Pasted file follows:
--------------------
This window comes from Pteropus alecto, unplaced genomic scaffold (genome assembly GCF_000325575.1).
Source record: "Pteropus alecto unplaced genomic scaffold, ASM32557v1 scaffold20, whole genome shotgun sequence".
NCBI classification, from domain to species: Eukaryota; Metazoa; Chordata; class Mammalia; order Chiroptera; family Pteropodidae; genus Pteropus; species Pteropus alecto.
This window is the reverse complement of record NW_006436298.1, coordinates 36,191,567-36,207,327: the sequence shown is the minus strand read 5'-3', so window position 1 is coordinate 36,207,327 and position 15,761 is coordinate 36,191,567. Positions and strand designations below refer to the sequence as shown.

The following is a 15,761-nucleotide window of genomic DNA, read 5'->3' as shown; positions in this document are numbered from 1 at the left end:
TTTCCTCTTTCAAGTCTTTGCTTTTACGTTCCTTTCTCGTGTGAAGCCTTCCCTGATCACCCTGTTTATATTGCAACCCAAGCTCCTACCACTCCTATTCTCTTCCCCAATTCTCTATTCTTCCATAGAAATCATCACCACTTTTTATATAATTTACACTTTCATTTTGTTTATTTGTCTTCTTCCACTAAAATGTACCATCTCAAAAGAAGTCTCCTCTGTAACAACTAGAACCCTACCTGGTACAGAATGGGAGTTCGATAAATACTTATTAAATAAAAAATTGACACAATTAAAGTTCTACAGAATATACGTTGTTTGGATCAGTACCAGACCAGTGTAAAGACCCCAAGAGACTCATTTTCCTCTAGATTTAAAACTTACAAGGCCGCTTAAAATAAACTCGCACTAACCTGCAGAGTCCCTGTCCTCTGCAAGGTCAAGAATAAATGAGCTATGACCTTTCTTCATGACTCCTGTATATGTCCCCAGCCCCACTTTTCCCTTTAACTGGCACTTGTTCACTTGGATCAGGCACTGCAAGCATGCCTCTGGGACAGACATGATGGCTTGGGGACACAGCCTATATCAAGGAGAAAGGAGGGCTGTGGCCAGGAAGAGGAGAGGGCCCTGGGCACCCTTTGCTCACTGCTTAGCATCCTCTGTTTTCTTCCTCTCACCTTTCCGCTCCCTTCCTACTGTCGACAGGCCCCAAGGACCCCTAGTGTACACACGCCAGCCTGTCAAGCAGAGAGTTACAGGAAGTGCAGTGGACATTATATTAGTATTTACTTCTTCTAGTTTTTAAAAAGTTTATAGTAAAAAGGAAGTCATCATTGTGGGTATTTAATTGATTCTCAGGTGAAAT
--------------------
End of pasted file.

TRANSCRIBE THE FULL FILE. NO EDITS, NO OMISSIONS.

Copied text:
This window comes from Pteropus alecto, unplaced genomic scaffold (genome assembly GCF_000325575.1).
Source record: "Pteropus alecto unplaced genomic scaffold, ASM32557v1 scaffold20, whole genome shotgun sequence".
NCBI classification, from domain to species: Eukaryota; Metazoa; Chordata; class Mammalia; order Chiroptera; family Pteropodidae; genus Pteropus; species Pteropus alecto.
This window is the reverse complement of record NW_006436298.1, coordinates 36,191,567-36,207,327: the sequence shown is the minus strand read 5'-3', so window position 1 is coordinate 36,207,327 and position 15,761 is coordinate 36,191,567. Positions and strand designations below refer to the sequence as shown.

The following is a 15,761-nucleotide window of genomic DNA, read 5'->3' as shown; positions in this document are numbered from 1 at the left end:
TTTCCTCTTTCAAGTCTTTGCTTTTACGTTCCTTTCTCGTGTGAAGCCTTCCCTGATCACCCTGTTTATATTGCAACCCAAGCTCCTACCACTCCTATTCTCTTCCCCAATTCTCTATTCTTCCATAGAAATCATCACCACTTTTTATATAATTTACACTTTCATTTTGTTTATTTGTCTTCTTCCACTAAAATGTACCATCTCAAAAGAAGTCTCCTCTGTAACAACTAGAACCCTACCTGGTACAGAATGGGAGTTCGATAAATACTTATTAAATAAAAAATTGACACAATTAAAGTTCTACAGAATATACGTTGTTTGGATCAGTACCAGACCAGTGTAAAGACCCCAAGAGACTCATTTTCCTCTAGATTTAAAACTTACAAGGCCGCTTAAAATAAACTCGCACTAACCTGCAGAGTCCCTGTCCTCTGCAAGGTCAAGAATAAATGAGCTATGACCTTTCTTCATGACTCCTGTATATGTCCCCAGCCCCACTTTTCCCTTTAACTGGCACTTGTTCACTTGGATCAGGCACTGCAAGCATGCCTCTGGGACAGACATGATGGCTTGGGGACACAGCCTATATCAAGGAGAAAGGAGGGCTGTGGCCAGGAAGAGGAGAGGGCCCTGGGCACCCTTTGCTCACTGCTTAGCATCCTCTGTTTTCTTCCTCTCACCTTTCCGCTCCCTTCCTACTGTCGACAGGCCCCAAGGACCCCTAGTGTACACACGCCAGCCTGTCAAGCAGAGAGTTACAGGAAGTGCAGTGGACATTATATTAGTATTTACTTCTTCTAGTTTTTAAAAAGTTTATAGTAAAAAGGAAGTCATCATTGTGGGTATTTAATTGATTCTCAGGTGAAAT